If you listened to the Today programme this Thursday morning, you’ll have heard not my name, but that of Dr Steve Humble, who’s got a lot more experience doing this kind of thing. Turns out, they wanted something more ‘visual and interactive’, so asked him instead. I think that was a polite way of saying they just didn’t like my puzzle. Oh well!

Steve chose a classic puzzle that coincidentally appeared on Twitter about a month ago, prompting much discussion. It’s a good puzzle, much better than the one I came up with, but I don’t think Steve was completely right to say “It is possible that you can always create a winning game” – that’s only the case if there are an even number of coins, but his statement said “around ten coins”. I suppose he might’ve meant that, starting from having a handful of coins, you can decide to only use an even number of them.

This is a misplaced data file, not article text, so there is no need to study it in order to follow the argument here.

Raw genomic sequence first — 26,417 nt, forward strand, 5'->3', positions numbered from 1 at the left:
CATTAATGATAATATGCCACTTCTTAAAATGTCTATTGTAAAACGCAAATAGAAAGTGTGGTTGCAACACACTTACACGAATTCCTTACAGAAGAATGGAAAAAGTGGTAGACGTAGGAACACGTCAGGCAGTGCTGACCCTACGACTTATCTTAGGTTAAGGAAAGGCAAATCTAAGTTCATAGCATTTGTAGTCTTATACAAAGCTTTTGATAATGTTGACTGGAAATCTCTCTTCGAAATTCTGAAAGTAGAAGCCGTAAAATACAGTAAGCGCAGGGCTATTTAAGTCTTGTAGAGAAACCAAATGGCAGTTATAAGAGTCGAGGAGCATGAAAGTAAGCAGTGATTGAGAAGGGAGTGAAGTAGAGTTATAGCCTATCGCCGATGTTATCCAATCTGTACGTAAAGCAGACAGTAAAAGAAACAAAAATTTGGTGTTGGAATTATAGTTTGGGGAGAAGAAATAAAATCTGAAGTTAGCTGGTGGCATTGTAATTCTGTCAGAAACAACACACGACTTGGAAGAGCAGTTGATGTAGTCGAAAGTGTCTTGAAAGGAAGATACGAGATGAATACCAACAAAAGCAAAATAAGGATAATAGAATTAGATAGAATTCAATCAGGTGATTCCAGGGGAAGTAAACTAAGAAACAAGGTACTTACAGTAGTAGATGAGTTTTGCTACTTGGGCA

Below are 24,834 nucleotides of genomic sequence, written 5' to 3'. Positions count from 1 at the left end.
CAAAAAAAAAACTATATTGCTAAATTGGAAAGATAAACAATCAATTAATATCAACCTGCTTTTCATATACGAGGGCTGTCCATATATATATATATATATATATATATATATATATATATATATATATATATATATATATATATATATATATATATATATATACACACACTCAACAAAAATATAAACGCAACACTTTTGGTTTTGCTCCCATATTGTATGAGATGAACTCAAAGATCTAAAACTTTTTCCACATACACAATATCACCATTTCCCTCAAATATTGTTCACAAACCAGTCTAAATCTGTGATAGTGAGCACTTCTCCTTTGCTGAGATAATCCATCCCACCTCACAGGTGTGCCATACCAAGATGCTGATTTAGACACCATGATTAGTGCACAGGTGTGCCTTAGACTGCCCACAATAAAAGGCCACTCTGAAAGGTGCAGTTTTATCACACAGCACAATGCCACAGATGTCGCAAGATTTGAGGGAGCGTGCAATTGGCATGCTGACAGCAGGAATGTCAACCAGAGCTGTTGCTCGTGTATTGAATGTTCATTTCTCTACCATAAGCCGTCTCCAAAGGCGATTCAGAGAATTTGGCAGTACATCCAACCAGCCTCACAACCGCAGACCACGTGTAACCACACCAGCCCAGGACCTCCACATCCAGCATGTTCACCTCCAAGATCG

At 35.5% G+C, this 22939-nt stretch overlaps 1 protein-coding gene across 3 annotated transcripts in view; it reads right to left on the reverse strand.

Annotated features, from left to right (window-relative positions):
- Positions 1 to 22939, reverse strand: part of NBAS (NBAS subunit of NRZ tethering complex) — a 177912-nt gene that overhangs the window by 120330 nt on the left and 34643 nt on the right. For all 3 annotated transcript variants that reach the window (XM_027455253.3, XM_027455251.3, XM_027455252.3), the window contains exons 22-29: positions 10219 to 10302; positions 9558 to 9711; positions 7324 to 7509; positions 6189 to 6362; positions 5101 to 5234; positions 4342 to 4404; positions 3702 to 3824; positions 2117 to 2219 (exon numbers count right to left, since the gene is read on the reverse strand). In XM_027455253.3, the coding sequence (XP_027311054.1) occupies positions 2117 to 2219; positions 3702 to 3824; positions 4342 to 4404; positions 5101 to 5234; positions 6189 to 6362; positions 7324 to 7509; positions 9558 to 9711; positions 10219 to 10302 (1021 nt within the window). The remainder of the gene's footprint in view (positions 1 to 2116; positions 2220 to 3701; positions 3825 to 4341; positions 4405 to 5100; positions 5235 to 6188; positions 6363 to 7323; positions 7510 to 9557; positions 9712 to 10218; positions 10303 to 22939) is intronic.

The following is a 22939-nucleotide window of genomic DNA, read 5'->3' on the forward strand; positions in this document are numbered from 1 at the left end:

The upside is that I can now talk about the puzzle here, where someone might actually enjoy it.

Curvahedra Geometry

Longtime friend of the Aperiodical, artist, mathematician and #BigMathOff semifinalist Edmund Harriss has come up with a new puzzle/toy/exploration set, developing his Curvahedra system. We asked him to explain the maths behind it in this guest post.

Curvahedra is a flexible system of connectors that can make all sorts of different things, combining puzzles (and self-created puzzles) with art. You can get your own to play with, explore, prepare for Christmas (they make great decorations, wreaths and presents) at our online store, and get 15% off with the discount code APERIODICAL.

As this is the Aperiodical, you might be most interested in how it can be used to explore mathematics. In the big math off I talked about the basic ideas behind the system, Gauss’ famous Theorema Egregium and Gauss-Bonnet theorems. A really simple version of this comes from just considering triangles, that can be built up to make this: